Once again, today's biggest political news isn't about the Republican candidates or the President, even though the former are battling in Florida and the latter is about to give the State of the Union address. It's the latest Gallup survey, which shows economic confidence has risen sharply since August and is now at levels not seen since May. That report is consistent with the latest ABC News/Washington Post poll, in which confidence in the economy reaches its highest rate in months.

To be clear, confidence is still not high. The main Gallup index reflects both how the public assesses the current economy and how it expects the economy to change. That number remains negative. And it was at roughly this level for much of 2009 and 2010, before dipping in 2011.

But, as Jonathan Bernstein points out, 

When it comes to economic indicators and presidential elections, the evidence is strong that what matters are election year trends — the public’s sense of which way the economy is moving — not overall four-year performances or even absolute levels of economic strength.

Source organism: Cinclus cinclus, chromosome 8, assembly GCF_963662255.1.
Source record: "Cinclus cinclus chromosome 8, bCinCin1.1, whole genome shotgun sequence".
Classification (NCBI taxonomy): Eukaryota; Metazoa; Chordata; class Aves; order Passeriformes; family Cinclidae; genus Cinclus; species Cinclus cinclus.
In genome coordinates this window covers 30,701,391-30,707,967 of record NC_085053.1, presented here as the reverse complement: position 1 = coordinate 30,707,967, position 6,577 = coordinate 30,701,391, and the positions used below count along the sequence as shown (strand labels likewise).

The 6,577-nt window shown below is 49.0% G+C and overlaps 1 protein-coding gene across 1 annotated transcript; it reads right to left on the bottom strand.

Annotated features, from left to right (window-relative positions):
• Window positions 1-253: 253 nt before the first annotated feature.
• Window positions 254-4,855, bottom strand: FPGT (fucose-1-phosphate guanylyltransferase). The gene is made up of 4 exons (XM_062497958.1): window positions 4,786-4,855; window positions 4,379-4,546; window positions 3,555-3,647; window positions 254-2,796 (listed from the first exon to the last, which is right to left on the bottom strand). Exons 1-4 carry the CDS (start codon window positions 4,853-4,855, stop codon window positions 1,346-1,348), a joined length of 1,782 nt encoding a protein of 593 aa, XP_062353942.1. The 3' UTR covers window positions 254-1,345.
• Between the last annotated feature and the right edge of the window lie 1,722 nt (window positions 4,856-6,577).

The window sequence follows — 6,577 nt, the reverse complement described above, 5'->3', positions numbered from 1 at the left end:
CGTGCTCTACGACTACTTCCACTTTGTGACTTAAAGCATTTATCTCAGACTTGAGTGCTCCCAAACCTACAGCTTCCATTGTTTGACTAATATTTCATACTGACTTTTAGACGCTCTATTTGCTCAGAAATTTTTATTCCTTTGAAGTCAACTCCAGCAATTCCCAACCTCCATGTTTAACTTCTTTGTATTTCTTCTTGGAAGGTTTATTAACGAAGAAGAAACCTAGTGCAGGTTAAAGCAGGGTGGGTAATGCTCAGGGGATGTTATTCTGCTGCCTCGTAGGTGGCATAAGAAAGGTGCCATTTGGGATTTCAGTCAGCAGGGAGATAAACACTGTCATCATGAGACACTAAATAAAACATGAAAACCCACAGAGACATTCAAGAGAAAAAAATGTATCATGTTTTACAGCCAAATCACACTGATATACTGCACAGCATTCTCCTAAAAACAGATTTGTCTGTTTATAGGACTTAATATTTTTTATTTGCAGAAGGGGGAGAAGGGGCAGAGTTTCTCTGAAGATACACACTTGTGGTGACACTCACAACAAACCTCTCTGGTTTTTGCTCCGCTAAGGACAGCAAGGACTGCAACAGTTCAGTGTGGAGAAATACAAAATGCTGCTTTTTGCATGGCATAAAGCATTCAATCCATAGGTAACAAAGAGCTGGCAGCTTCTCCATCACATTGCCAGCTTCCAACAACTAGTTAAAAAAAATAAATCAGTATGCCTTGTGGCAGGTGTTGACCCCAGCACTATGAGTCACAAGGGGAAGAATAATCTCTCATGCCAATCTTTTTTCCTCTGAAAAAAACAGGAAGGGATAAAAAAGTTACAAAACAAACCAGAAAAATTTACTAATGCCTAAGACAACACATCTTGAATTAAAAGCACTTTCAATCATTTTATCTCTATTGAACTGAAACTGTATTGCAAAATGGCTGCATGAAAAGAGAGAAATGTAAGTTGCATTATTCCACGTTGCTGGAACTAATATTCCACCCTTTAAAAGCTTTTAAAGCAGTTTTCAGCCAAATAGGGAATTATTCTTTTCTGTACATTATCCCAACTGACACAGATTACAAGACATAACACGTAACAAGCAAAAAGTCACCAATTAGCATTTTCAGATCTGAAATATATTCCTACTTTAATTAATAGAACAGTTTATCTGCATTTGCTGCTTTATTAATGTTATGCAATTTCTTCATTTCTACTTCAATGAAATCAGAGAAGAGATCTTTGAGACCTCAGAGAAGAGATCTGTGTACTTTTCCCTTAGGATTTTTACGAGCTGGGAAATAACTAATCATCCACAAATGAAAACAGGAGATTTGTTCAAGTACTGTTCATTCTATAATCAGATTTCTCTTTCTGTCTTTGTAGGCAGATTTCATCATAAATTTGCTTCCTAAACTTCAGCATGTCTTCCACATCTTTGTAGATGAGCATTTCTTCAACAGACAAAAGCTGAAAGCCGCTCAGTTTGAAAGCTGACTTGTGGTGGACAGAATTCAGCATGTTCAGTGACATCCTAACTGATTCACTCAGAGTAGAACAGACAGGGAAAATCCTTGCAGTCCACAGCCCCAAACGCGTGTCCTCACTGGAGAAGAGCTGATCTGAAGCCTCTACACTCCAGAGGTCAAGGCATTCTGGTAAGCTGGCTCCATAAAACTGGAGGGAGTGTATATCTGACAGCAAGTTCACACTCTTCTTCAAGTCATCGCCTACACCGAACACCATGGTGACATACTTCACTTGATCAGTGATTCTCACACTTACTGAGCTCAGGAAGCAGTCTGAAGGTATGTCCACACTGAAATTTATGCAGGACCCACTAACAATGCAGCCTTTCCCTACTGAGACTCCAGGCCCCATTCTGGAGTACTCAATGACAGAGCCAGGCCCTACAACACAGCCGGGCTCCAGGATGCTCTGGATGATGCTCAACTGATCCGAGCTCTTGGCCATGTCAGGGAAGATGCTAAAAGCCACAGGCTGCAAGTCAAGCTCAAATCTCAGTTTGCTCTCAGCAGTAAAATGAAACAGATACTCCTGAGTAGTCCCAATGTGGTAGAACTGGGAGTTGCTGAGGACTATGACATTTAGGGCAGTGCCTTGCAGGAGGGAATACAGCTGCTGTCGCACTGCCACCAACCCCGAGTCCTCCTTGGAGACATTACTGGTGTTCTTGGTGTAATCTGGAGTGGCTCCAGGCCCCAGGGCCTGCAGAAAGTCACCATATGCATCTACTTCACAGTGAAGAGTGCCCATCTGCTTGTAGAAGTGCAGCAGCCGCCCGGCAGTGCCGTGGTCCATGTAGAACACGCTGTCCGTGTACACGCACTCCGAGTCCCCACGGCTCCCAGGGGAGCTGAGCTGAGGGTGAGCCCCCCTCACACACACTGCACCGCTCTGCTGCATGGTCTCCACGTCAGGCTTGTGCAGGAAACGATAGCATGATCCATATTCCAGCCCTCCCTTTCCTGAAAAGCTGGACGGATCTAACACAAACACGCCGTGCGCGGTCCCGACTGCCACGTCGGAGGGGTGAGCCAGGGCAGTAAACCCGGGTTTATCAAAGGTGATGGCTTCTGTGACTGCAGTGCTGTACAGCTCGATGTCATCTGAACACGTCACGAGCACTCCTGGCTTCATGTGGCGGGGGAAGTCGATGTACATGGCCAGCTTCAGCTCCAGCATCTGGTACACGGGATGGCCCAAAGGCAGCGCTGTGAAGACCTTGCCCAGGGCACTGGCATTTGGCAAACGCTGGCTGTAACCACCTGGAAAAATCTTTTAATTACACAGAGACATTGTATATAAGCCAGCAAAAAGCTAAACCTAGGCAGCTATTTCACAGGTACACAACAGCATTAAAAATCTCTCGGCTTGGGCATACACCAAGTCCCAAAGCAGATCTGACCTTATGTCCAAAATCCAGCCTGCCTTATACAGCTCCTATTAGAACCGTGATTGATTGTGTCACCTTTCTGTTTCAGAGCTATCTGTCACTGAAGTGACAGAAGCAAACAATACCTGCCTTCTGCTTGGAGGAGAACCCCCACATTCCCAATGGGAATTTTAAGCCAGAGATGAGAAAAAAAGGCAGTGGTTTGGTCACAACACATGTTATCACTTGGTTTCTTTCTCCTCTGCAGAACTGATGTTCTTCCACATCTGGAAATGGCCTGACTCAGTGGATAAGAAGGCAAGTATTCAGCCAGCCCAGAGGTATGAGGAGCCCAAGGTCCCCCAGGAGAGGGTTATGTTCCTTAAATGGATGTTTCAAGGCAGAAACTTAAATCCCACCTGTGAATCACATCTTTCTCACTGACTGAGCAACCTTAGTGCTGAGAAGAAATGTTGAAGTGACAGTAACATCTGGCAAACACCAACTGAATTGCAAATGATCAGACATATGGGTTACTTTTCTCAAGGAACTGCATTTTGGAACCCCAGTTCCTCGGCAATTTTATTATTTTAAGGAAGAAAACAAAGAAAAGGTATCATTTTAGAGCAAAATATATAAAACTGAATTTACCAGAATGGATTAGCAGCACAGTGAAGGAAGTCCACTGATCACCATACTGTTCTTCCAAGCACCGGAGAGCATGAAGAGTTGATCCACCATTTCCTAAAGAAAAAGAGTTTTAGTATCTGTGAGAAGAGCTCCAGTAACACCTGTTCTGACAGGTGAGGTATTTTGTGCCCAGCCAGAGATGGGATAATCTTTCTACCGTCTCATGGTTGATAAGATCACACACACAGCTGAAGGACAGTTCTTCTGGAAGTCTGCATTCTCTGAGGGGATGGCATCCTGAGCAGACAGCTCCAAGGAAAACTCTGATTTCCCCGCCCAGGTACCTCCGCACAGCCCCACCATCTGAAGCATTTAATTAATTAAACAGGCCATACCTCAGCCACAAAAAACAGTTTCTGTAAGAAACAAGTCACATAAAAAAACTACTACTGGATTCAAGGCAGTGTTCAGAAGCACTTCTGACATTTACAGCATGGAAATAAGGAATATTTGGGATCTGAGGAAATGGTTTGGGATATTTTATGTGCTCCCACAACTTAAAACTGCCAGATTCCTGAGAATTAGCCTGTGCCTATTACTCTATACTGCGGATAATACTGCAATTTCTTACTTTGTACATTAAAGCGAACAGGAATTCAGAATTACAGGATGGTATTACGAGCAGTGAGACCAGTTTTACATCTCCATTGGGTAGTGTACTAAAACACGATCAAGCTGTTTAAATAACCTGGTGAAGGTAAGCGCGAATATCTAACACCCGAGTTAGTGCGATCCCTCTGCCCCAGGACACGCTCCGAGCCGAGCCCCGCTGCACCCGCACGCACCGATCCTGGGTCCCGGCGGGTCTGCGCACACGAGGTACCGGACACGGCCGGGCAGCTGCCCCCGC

In other words, come Election Day 2012, if things are improving, or if the public perceives things to be improving, the president is likely to be re-elected. Fairly or unfairly, the political science literature shows that voters don’t seem to hold a president’s economic performance earlier in his term against him. As long as things are getting better, even if they’re still overall quite bad, voters tend to support re-election.

More important: There's a reason confidence is rising. Businesses are starting to grow and people are starting to find jobs again. It's not happening quickly enough for my liking, but it's happening. As Paul Krugman wrote yesterday, "there are reasons to think that we’re finally on the (slow) road to better times."